Charity didn’t seem to smell so bad that afternoon. Becky thought she might just be getting used to her stink by now.
“You won’t get any sense out of her”. The girl nodded in the direction of the departing bus driver. “She’s on the hook, she is, can’t say nothing. She likes the girls, you see. Likes ’em young as well. Tilly gave her a nice time once, then she got her good. Underage, you see. Now Bridie is as good as finished, and she knows it”. Becky was remembering Sara’s advice not to trust anything Charity said. But she had to confess that sounded about right. Even as young as she was, she knew all too well about women who liked other women, not that it bothered her at all.
She went on the offensive again. “Why did your father take Sara? Why drown her, when she meant you both no harm? And I’m sure you know she was an Oliphant. She was related to you, for God’s sake!” Charity emitted a low chuckle. “God don’t have nothing to do with it, Rebecca. Sara was a wrong Oliphant, she was. She come down from my brother Christian’s side of the family, she did. All those on his side were wrong. They didn’t do the right thing. The only good Oliphants come from Oliver’s side. The others like Sara were hand in glove with the Vospers, and still are. Becky was confused. “But Sara was writing the history, she was going to tell everyone what happened to you and Thomas. And now she’s gone, the last remaining Oliphants are me and my Mum, and we aren’t helping the Vospers”. Charity placed a hand under her chin, and rubbed it. “Maybe you’re not, Rebecca, but what about your Mum?”
Becky didn’t answer that question, she had more of her own. “And what’s this about a curse? What sort of curse? And how does that affect me, in the twenty-first century?” Charity straightened up, and her smile disappeared. “You have Sara’s books. You can read about it in them. And read it soon, for you are in great danger. I’m betting Sara told you not to trust me? But the truth is I am your only hope, young Rebecca. I can only tell so much, the rest you have to discover for yourself. But I can tell you this. Bessie Wright is dead. They found her gone in her bed this morning. Seems she didn’t talk to anyone after your meeting. You were the last one to ever speak to her. Now that just leaves Tilly. And you too”.
Becky wanted to ask her so much more, but the sound of a car approaching made her turn and look.
As she approached the mill on the country road, Cathy Webster could see her daughter outside the door of the house. She appeared to be engaged in an animated conversation with herself. Her mouth was certainly moving, and she was gesticulating too. Perhaps the strain of the move and the new school was finally getting to her. As she drove onto the driveway, and could hear the gravel crunching under the car tyres, Becky suddenly turned. Opening the door, she walked into the house. Aiming the car at the usual parking spot, Cathy jumped as a young girl appeared a few feet in front of it. She just had time to see that she was barefoot, and wearing a filthy cotton smock, a cap on her head, and she was smiling. The girl lifted her right arm, and pointed a finger directly at the front of the car.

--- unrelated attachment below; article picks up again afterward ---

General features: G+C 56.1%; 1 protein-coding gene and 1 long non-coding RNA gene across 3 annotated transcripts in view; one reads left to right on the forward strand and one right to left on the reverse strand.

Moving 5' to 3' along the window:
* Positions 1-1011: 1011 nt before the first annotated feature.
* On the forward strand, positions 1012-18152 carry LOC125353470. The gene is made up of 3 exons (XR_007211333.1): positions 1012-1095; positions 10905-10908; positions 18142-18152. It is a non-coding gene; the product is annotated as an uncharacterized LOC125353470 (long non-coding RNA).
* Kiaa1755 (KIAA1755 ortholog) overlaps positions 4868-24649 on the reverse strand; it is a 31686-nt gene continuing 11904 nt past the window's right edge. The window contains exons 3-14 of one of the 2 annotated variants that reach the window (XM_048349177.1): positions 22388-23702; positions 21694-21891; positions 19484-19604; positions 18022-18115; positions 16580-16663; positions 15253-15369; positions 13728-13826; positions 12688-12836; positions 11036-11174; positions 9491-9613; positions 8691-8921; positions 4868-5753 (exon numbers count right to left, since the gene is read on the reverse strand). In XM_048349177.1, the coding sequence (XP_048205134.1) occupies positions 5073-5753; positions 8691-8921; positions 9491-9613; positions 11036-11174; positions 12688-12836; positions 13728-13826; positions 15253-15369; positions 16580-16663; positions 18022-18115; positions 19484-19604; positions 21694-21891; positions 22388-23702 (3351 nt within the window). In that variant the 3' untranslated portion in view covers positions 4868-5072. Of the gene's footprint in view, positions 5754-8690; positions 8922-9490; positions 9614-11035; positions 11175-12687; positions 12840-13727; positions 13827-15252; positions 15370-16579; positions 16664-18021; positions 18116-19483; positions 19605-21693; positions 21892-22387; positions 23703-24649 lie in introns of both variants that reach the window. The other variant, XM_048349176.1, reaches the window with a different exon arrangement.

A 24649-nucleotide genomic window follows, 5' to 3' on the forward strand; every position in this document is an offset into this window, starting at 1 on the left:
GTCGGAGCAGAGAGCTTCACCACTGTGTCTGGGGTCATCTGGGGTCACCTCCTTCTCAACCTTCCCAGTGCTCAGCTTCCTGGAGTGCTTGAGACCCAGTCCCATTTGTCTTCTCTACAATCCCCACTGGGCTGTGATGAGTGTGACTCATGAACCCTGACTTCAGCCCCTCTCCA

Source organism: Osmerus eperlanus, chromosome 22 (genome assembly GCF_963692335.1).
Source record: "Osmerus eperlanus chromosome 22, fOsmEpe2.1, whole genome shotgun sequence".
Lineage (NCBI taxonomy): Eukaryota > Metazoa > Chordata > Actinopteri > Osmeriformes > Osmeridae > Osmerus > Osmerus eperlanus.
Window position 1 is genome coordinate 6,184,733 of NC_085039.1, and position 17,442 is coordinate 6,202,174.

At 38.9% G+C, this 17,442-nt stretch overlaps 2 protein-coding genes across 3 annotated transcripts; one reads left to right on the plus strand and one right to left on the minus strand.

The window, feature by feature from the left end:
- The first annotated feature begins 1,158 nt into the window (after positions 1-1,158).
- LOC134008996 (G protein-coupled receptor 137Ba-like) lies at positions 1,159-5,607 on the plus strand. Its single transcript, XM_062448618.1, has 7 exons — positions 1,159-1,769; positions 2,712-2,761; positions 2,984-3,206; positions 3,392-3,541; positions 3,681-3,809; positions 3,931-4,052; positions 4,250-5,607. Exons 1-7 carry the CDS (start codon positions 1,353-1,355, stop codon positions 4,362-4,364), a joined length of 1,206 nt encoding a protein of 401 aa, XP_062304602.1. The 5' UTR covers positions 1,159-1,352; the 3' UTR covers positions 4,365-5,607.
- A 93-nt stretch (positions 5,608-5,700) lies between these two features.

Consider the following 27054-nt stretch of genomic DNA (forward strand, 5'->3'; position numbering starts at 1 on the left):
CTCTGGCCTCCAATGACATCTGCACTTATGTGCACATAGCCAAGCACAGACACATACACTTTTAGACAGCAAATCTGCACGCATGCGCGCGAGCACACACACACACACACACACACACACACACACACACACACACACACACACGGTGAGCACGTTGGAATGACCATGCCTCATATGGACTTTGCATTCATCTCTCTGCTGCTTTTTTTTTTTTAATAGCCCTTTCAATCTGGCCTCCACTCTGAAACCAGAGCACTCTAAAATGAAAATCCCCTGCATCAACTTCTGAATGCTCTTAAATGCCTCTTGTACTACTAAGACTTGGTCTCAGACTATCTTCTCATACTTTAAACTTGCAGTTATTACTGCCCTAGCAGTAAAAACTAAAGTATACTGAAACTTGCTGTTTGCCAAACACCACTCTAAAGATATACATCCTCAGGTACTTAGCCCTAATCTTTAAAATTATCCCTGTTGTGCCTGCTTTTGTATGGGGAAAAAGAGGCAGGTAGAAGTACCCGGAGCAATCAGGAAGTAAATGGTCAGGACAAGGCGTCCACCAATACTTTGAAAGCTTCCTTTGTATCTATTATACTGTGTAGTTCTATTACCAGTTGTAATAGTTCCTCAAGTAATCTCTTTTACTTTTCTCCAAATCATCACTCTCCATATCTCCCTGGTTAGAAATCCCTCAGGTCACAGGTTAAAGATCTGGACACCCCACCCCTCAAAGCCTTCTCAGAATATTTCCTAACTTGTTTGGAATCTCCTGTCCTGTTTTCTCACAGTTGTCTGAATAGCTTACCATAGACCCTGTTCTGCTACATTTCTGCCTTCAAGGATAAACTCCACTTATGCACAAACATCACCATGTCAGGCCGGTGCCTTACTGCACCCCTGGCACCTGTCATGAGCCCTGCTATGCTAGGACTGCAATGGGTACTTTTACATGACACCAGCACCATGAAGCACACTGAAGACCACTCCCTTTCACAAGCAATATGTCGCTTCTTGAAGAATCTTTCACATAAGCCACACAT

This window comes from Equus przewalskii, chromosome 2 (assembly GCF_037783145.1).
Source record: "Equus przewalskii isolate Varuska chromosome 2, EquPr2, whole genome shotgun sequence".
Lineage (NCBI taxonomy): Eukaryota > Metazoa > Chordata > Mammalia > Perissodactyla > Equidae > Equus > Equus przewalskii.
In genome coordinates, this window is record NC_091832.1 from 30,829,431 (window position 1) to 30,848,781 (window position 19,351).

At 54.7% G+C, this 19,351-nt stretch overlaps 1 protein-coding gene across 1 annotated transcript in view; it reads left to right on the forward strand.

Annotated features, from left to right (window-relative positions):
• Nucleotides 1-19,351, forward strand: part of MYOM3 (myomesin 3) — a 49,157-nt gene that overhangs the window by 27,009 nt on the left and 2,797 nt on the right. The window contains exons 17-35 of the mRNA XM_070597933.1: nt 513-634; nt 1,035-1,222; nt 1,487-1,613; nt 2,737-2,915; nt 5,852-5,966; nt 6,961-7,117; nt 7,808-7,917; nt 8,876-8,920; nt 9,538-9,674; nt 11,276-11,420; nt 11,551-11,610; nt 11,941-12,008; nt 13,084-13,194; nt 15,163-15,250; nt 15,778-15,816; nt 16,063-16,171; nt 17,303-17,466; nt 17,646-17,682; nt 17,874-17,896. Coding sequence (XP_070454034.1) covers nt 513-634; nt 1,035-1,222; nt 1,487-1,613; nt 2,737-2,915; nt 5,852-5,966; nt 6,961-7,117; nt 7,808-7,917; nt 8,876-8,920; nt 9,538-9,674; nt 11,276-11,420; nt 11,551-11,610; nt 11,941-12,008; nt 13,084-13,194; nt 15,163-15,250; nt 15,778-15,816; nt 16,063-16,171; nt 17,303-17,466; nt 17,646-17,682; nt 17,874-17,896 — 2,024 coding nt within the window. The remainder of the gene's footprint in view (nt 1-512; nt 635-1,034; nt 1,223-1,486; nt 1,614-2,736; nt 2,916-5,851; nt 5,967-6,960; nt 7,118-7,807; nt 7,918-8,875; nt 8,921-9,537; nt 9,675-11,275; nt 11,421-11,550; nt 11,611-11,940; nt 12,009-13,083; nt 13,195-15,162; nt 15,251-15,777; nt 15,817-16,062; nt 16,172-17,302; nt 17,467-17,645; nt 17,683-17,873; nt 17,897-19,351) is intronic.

The car stopped dead, with a tremendous force, like the impact of hitting a wall at speed. The airbag inside the steering wheel inflated, and billowed into her face. Her head was thrown backwards, and then dropped forward again, connecting with the side window with a dull thud. Cathy took a moment to gather her senses, and was then startled by a scream from outside the car. As she turned, the girl’s face was close to the window, her teeth showed black as she yelled. “Bad Oliphant! I know you, Cathy Oliphant! You’re a bad Oliphant!” And then she was gone.
A chill ran up Cathy’s spine. She knew who the girl was. It was all too much for her to take in, and she fainted.
When her Mum didn’t come inside the house, Becky looked out of the window, and saw her slumped at the wheel. She ran outside, and pulled open the door of the car. “Mum, Mum! Are you alright? What happened?” She could see the airbag debris around the steering wheel, but the car was undamaged, just stopped there. The engine wasn’t running, but the ignition lights were on. It must have stalled. Her daughter’s words made Cathy come round. She quickly made up a story. “I’m alright, love. The airbag just exploded for no reason. It must have been faulty. It just gave me a shock, that’s all. Everything’s, fine, don’t worry, Becks”. Her voice was shaky, and she seemed to be trembling too.
Becky stood near her as she got out of the car. “Can you take that shopping bag off the seat please, Becks? I just got a few bits”. She walked inside, supporting herself against the frame of the front door as she went in. Becky followed her in with the bag. She had turned off the ignition, and brought the car keys in too. Mum looked pale. “I’m a bit shaken up, love. I might just have a lie down for a while. Can you do yourself something to eat? There’s pizza in the freezer, or you could just have beans on toast. Will that be okay?” Becky nodded, and watched as her Mum walked up the stairs like a woman three times her age. Something bad had happened, and Mum wasn’t about to tell her what.
Becky had the beans on toast as suggested, and watched a documentary on TV about sea animals being killed by plastic in the oceans. Two hours later, Mum was walking around upstairs, and she eventually heard her footsteps on the stairs. She seemed to be putting on a cheerful voice, as she appeared in the living room. “Oh, you had something to eat. Good. I’m much better now”. Becky stared at her, open-mouthed.
Her hair had turned pure white.